Today we hear from Johnny again! He is a 2x time brain cancer survivor, filmmaker, and new author. To read Johnny’s other post, go here.
Mom wasn’t happy when Dad and I marched through the backyard fence with smirks on our faces and white shirts we markered with big black spots, followed by our new Dalmatian, Bell. Mom didn’t want another dog; she was too heartbroken when the last one died and didn’t want to have to go through that again. While we hated when Bell would wag her tail and knock things over or shove her wet snout in our faces, and were ripped apart when she ultimately passed, relationships with animals are special in a sort of magical way. We had two more dogs, two hamsters, and a ridiculously large and lovable cat named Mr. Mischief.
My life hit a hard wall when I was 12. Within a week of finding out I had a nasty ball of toxic cells mushrooming on my cerebellum, I had surgery and was diagnosed with a deadly brain cancer, medulloblastoma. Seventh grade had just begun, and I was to undergo a year of radiation and chemotherapy. Teenage life is a rollercoaster in itself. Your body is going through changes and your heart and mind are transforming. So it wasn’t easy when I came back to town, skinny and bald, sporting some greenish-yellow, Simpson-esque skin.
When the rollercoaster of life dips to such a deep and intense level, things change. I thank God that my rollercoaster eventually yoyoed me back up into life and chucked me out with a new perspective. Things had indeed changed. The air was clearer, and my overall sense of life was more potent. However, people’s unconscious body language spoke to me more loudly. The distance between my life and the lives of healthy people seemed to grow. When a person hobbles through the subway doors on crutches, people immediately understand what’s up and step aside. It’s not as obvious when you’re a cancer survivor. While I was in many ways just as disabled as a lot of folks with wheelchairs or crutches, no one could see that. Friends and family would be sweet and try to understand, but they couldn’t. The isolation was overwhelming.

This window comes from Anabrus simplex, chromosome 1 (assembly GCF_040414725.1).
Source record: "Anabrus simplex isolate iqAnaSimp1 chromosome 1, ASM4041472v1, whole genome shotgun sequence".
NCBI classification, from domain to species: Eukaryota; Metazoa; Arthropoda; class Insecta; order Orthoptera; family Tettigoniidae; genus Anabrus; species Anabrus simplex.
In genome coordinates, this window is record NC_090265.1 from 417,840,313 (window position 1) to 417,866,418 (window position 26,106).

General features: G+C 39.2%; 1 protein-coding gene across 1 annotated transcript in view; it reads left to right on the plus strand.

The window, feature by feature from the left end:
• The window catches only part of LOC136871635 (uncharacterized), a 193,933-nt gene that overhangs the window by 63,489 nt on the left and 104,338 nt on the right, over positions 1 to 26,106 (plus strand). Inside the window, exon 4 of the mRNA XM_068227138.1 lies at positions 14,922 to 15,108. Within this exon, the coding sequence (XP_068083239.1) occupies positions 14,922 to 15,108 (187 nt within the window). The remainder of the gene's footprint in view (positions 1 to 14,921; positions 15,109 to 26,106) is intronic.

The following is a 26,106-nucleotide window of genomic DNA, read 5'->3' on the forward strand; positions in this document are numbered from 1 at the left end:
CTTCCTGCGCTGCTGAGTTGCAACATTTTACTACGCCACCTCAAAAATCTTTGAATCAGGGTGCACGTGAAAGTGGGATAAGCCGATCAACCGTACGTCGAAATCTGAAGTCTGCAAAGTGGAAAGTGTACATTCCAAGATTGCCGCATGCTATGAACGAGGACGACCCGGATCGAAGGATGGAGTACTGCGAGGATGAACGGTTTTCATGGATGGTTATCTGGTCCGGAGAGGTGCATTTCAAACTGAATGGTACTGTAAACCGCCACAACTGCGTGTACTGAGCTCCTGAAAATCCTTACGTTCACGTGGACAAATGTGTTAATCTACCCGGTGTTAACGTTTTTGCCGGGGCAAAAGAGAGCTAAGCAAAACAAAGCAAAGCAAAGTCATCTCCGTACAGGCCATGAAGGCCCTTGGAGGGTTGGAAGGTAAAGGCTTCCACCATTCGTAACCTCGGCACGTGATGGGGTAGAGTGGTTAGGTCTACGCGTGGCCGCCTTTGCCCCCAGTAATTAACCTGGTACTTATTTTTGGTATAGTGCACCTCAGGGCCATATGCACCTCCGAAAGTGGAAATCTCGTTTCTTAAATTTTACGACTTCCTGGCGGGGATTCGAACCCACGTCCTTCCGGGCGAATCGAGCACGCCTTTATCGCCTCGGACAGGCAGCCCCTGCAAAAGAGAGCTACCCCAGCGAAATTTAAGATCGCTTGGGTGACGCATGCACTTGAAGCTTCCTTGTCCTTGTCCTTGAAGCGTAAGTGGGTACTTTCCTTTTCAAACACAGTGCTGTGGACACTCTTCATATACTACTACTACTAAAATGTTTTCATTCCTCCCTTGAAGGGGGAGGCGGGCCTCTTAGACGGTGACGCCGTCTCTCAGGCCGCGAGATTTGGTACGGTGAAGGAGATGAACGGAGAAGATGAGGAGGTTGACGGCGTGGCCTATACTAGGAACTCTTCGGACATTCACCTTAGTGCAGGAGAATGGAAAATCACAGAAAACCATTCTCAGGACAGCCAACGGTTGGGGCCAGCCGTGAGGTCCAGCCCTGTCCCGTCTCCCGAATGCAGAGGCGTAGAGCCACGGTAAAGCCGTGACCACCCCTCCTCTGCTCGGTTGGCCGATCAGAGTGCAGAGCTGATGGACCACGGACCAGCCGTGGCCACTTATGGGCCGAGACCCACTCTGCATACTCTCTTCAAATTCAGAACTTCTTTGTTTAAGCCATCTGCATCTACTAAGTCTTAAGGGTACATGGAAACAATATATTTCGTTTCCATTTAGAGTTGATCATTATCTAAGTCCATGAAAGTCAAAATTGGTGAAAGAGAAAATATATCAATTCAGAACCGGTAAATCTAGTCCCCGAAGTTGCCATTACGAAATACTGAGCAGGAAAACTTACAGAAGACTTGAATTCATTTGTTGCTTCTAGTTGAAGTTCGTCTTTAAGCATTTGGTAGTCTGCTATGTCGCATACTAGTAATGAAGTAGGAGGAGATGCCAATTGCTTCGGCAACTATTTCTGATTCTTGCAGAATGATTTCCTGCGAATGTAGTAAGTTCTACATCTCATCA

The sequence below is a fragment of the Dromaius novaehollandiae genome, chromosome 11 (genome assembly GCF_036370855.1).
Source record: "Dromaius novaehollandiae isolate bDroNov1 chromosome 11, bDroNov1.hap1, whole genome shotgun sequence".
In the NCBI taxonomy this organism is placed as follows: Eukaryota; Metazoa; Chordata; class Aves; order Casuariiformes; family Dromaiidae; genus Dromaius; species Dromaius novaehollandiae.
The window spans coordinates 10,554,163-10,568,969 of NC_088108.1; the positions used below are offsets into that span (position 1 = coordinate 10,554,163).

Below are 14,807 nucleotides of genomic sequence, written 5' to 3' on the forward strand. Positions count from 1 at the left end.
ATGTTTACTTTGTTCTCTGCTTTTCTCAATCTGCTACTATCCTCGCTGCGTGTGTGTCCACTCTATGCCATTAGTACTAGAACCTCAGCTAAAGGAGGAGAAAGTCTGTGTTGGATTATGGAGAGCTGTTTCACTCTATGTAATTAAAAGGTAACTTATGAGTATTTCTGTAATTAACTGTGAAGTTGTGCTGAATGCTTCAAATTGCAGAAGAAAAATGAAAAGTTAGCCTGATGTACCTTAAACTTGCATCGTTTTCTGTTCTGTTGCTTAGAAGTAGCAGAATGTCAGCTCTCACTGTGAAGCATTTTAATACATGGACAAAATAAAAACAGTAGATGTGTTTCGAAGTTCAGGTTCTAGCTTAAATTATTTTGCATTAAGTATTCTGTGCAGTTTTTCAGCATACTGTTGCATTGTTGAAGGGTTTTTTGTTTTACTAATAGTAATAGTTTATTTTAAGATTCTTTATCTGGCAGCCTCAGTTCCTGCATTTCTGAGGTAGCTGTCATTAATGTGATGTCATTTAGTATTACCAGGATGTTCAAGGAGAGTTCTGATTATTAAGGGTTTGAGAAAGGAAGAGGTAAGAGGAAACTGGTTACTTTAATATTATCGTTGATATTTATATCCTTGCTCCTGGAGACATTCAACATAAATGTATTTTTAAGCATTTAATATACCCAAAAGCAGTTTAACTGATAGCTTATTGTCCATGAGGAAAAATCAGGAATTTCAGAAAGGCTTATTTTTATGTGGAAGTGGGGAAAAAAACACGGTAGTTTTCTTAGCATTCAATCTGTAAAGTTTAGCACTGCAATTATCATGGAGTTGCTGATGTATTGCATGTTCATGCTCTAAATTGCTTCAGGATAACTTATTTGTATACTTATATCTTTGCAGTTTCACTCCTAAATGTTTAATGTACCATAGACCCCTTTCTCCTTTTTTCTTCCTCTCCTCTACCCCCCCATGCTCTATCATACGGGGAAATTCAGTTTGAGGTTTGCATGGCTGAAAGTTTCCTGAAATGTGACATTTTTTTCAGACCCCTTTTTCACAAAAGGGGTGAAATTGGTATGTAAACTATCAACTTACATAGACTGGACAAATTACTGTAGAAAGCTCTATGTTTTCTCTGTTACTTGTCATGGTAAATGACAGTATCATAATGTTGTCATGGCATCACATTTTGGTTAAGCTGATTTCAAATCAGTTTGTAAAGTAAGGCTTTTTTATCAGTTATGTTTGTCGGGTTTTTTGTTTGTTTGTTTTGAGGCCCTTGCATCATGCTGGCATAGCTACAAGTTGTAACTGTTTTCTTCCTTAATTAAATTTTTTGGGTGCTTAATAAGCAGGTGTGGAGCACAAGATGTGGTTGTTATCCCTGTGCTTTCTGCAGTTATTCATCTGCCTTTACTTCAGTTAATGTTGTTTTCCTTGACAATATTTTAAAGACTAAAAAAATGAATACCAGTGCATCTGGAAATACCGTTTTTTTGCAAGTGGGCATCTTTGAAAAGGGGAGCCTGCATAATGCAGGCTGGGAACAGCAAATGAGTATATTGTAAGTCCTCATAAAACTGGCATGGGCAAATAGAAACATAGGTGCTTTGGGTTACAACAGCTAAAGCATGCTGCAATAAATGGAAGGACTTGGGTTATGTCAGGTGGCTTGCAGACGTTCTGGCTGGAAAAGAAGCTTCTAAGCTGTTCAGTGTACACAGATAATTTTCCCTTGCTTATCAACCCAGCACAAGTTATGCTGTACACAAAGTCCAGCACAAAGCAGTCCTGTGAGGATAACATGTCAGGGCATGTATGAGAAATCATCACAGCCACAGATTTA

During the summer after that bout with cancer, I clearly remember sitting on the little red love seat in a small TV room of our old house and being really, really sad. My hands lay lifeless on my knees and my sniffles quickly turned into a compulsive cry of loneliness. I heard a creak around the corner of the doorway. I looked up with rolling tears, and there was Mr. Mischief. He waddled up as fast as he could, hopped in my lap, and started purring while lifting his paw to my chest. While I’m sure Bell and Mr. Mischief didn’t assess my hemoglobin levels and determine the most effective direction in which to lob their tongues at my face, they had something that no other creature had. Those animals showed me something I needed: absolute, unconditional love and understanding. They were the ones that looked at me with the same smile and the same joy as they did before cancer. Though both of them have long since passed, I’ll never forget their impact on my journey through this crazy life. Cancer taught me to be tough, my family taught me to live, and my pets taught me how to see through veils of self-consciousness and love unconditionally.
Thank you for sharing more of your story with us today, Johnny! Interested in writing with Lacuna Loft? Email firstname.lastname@example.org and we’ll send you details!